"I believe the Department of Justice under the Obama administration made a horrible mistake," Newman said. "It was a social experiment to push people out of the place they had been living, in some cases for 40 years. In some cases they could be going into a home that is right for them and in some cases it may be very dangerous."

Arkansas - Hospitalizations Tied to Virus Hit New High in Arkansas
By Jaime Adame, Andy Davis, John Moritz, Arkansas Democrat/Gazette, October 7, 2020
The superintendent of the Jonesboro Human Development Center died of the coronavirus Tuesday as the number of people hospitalized in the state with the virus reached a new high.

Steve Farmer, who also was chairman of the Craighead County Republican Committee, died Tuesday morning at St. Bernards Medical Center in Jonesboro, where he had been hospitalized for more than three weeks, an official with the state Department of Human Services said.

His death came as the state's count of virus cases rose by 641, the largest increase since Saturday.

Farmer, 67, joined the Human Services Department's Division of Developmental Disabilities Services in 2012 and had been in charge of the Arkadelphia Human Development Center before becoming superintendent of the Jonesboro center in 2017.

The state's five human development centers house Arkansans with severe developmental disabilities.
"His passing is a great loss not only for the Jonesboro HDC but for the whole state because he was such an involved and passionate public servant," Human Services Department spokesman Amy Webb said in an email.

"Our thoughts are with his family and everyone at the HDC."

Melissa Stone, director of the Division of Developmental Disabilities Services, said officials don't know how Farmer contracted the virus. She said a number of administrative staff members at the center tested positive around the same time last month.

She said Farmer developed "some cold-like" symptoms, tested positive for the virus and was hospitalized all within the span of a few days.

"That's just the sad thing about it is in that same kind of time period, we had other people test positive, and they all had mild symptoms or no symptoms and fully recovered," she said.

"There's just no rhyme or reason to it. I guess that's what makes it so scary."
According to the Health Department, five residents and 35 staff members at the center had tested positive for the virus as of Monday.

Stone said Farmer is the first human development center staff member to die of the virus.

Oregonians with Intellectual Disabilities are at Growing Risk of Homelessness
By Rob Manning, Oregon Public Broadcasting, October 3, 2020
A study suggests a growing risk of homelessness for Oregonians with intellectual disabilities, as government support fails to keep pace with rising housing costs for a population that often needs support. The report written by ECONorthwest and commissioned by the Kuni Foundation also found that efforts to document and address these challenges have been stymied for years by a lack of current data on the disabled population.

The report estimates that “around 24,000 adults with IDD [intellectual and developmental disabilities] in the region face housing insecurity.” But the report’s authors concede that it’s impossible to find reliable numbers on the number of people in Oregon and southwest Washington who have such disabilities and their housing situations. Researchers have long relied on a 2001 study called “Prevalence of Mental Retardation and Developmental Disabilities: Estimates From the 1994/1995 National Health Interview Survey Disability Supplements." But the data in that study is a quarter century old.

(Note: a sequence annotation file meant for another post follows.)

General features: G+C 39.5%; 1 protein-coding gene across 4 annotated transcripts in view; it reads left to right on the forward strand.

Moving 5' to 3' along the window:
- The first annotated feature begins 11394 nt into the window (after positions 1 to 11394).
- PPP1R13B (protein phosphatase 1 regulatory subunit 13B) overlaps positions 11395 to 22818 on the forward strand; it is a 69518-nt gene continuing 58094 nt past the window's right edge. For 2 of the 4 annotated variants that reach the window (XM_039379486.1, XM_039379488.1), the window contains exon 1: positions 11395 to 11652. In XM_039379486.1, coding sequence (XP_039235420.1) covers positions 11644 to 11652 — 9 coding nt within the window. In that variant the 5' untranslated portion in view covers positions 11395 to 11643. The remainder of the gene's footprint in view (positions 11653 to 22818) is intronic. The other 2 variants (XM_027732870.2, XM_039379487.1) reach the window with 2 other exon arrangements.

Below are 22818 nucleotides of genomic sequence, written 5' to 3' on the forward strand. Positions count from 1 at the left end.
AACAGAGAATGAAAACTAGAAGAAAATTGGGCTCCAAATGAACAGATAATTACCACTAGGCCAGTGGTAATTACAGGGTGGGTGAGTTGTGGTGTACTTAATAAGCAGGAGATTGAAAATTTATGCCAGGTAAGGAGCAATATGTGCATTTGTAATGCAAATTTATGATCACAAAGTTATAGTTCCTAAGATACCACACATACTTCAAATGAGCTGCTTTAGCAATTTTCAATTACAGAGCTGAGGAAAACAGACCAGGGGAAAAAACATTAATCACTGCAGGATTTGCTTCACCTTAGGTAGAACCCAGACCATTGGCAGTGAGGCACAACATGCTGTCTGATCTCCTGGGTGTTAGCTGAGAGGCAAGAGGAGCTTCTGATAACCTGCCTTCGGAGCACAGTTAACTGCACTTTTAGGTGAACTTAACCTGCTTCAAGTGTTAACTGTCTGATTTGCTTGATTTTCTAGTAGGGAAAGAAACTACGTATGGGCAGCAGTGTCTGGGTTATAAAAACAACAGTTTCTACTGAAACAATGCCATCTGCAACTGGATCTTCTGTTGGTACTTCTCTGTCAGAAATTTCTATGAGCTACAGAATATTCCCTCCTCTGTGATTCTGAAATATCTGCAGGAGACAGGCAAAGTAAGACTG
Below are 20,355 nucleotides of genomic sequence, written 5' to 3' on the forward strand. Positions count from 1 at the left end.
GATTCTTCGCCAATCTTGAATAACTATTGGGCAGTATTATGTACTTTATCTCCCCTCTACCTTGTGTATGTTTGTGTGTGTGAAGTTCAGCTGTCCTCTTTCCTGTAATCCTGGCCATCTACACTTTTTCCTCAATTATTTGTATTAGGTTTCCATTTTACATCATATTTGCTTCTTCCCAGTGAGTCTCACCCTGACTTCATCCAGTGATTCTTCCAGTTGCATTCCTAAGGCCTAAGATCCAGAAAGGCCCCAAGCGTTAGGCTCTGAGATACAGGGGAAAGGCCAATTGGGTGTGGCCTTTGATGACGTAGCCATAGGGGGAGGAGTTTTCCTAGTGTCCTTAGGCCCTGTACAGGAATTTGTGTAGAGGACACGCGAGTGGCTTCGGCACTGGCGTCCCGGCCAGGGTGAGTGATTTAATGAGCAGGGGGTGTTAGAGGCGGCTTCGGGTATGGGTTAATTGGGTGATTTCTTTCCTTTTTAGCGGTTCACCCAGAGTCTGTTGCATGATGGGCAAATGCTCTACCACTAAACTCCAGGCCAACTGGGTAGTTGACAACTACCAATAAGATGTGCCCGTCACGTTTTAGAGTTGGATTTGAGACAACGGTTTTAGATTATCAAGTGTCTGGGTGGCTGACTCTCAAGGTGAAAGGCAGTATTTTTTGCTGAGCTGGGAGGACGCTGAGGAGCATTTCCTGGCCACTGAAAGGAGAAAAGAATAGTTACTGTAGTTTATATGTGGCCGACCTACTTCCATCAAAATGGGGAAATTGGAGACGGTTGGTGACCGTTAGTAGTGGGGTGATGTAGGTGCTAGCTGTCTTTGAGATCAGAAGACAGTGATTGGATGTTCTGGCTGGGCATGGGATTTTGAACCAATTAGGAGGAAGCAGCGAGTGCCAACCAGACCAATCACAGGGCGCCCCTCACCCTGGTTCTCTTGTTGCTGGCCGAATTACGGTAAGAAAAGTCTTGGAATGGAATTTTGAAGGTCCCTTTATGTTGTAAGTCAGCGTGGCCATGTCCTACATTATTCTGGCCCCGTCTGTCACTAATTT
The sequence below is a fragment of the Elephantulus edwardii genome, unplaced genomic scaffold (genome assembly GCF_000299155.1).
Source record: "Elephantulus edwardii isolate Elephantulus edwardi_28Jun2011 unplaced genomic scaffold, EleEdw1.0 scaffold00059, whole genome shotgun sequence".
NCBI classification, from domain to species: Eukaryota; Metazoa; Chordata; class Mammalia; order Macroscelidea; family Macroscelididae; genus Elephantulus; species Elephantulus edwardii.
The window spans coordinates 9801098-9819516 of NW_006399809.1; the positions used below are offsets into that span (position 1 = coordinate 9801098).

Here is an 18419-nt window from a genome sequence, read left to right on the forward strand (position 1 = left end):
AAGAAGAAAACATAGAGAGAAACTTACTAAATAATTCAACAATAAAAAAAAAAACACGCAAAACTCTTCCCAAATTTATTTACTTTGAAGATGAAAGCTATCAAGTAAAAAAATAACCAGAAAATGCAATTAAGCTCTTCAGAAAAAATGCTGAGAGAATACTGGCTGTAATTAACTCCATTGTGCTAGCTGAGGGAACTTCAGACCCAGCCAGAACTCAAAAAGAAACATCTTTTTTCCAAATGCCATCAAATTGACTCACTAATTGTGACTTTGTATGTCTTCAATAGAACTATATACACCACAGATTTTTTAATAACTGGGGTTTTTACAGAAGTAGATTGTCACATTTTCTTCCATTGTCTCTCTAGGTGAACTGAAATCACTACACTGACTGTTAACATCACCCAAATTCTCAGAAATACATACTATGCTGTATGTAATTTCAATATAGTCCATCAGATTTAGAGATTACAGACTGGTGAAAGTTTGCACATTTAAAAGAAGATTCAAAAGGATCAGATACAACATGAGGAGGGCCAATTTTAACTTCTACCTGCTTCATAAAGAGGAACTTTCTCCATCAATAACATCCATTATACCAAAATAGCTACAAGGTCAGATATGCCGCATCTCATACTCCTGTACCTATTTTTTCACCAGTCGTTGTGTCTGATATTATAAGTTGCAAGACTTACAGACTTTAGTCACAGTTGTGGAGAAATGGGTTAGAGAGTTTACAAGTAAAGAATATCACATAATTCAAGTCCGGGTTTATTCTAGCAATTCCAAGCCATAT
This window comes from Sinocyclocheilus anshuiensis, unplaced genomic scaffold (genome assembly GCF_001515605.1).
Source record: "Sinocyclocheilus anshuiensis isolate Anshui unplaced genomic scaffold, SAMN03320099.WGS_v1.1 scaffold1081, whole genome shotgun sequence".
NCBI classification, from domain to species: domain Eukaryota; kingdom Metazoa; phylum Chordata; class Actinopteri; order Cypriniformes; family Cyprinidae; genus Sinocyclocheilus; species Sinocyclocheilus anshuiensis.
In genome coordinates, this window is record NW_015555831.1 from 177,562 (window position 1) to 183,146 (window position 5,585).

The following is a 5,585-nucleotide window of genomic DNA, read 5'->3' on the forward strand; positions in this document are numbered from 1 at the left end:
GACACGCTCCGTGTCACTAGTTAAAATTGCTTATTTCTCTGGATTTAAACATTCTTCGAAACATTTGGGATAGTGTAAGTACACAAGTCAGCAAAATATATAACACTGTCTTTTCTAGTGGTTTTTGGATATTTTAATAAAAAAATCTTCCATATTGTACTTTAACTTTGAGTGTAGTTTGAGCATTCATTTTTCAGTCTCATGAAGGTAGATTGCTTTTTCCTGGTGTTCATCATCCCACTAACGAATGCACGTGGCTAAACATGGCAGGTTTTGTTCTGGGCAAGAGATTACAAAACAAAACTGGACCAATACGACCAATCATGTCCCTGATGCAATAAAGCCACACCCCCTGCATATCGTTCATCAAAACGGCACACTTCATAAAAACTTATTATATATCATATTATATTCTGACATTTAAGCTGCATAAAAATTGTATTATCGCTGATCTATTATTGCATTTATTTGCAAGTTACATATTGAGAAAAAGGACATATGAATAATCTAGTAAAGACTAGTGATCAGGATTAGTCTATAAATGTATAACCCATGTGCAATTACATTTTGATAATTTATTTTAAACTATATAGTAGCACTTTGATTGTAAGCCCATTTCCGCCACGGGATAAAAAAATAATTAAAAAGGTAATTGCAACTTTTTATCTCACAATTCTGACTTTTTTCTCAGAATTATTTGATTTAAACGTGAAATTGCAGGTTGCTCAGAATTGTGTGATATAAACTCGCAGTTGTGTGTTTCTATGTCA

People with intellectual and developmental disabilities often rely on supplemental security income, or SSI, to pay their bills, but the report found those monthly payments are not enough to cover housing and other costs in the region. The payment level in Oregon, $783 per month, falls short of the median cost of a one-bedroom apartment in the Portland area. Across the river in Washington, the supplemental security income level was just above average rental costs, “but would leave little remaining for other basic necessities,” the report concludes.

The report points out that rental costs are only growing further out of reach for people reliant on supplemental security income.

“Over the past two decades, average nominal monthly rents in the Portland metro area grew 83 percent, while nominal monthly SSI payments grew only 50 percent,” the report said, citing data from the state’s Department of Housing and Community Services.

Borrowing from a Colorado study’s methodology, ECONorthwest counted about 6,600 adults in Oregon and southwest Washington with intellectual or developmental disabilities who were “cost-burdened,” or spending more than 30% of their income on rent.

The number of people with intellectual and developmental disabilities at risk of losing their homes based on potentially losing an aging caregiver was almost three times as high, according to the report. The ECONorthwest report suggests nearly 18,000 adults in Oregon and southwest Washington are “at risk of housing instability, given the chance of the caregiver developing an incapacitating illness or dying in the next 8-10 years.”

VOR Bill Watch:
Click on blue link to view information about the bill


H.R. 6045 & S. 3669 - Recognizing the Role of Direct Support Professionals Act - To require the Office of Management and Budget to revise the Standard Occupational Classification system to establish a separate code for direct support professionals, and for other purposes.